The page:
If your Google or Yahoo search result links open strange web sites, check for wmfhotfix.dll – it’s malware.

Yesterday I was working on a friend’s computer when clicking a link in Yahoo’s search results produced popup warnings, strange alert boxes and opened obviously rogue web sites in Internet Explorer 7.

I blamed Yahoo, but the same problem affected Google.

I thought the web site for the link was having a cross-site scripting issue or had been hacked, but adding it to "Restricted Sites" and checking with Fiddler2 cleared it from my allegations.

I checked the extensions running in Internet Explorer and verified the manufacturers’ signatures (Google Toolbar is not signed – what are they thinking?)

Again, nothing suspicious there.

OK, we need to call in the troops.

Rootkit Revealer, Autoruns, Process Explorer, all from SysInternals, ahem, Microsoft Technet.

Rootkit Revealer check: Negative.

Autoruns: Some binaries not signed/verifiable, including "wmfhotfix.dll" in AppInit.

Process Explorer: Verifying the signatures of the modules loaded into the Internet Explorer process showed it: wmfhotfix.dll is the culprit. It is a virus in the disguise of an unofficial patch for the WMF vulnerability back from the days.

Now, wmfhotfix.dll is loaded into almost every process and can’t easily be removed.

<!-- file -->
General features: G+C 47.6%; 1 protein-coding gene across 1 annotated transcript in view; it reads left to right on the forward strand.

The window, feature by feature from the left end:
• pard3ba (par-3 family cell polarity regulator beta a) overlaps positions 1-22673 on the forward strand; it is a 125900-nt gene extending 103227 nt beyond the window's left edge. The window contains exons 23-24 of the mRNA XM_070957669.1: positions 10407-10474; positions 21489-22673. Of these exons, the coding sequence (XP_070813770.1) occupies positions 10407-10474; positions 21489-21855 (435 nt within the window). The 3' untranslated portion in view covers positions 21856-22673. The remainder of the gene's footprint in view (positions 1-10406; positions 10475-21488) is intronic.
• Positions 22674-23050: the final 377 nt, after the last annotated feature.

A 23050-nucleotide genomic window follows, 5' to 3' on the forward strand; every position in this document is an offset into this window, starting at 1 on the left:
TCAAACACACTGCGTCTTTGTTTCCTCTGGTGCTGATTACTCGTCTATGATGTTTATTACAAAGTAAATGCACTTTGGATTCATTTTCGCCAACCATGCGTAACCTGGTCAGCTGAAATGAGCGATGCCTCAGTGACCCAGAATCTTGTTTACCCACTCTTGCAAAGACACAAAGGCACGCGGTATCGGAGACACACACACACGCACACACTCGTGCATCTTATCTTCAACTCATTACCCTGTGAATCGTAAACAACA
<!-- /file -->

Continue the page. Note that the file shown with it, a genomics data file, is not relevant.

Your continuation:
Autoruns to the rescue:

Close all applications, stop as much services as possible, start Autoruns and disable and delete the AppInit entry for wmfhotfix.dll. Close Autoruns. Count to ten (i.e. wait for the registry cache to flush to disk), power-cycle the machine.

Delete the wmfhotfix.dll from the system32 directory. Scan your system for other occurrences of this file and delete those, too.

Lessons learned:

  1. Unofficial patches are just viruses waiting to be installed. You can’t trust any binary unless it’s signed or comes with some other means of verification.
  2. Rootkit detection and automatic binary verification should be at the core of any virus scanning software. At least one (free) product I checked failed to detect the badware and didn’t even warn about wmfhotfix.dll being loaded into their processes, too.
  3. It can happen to you. Maybe it already has.
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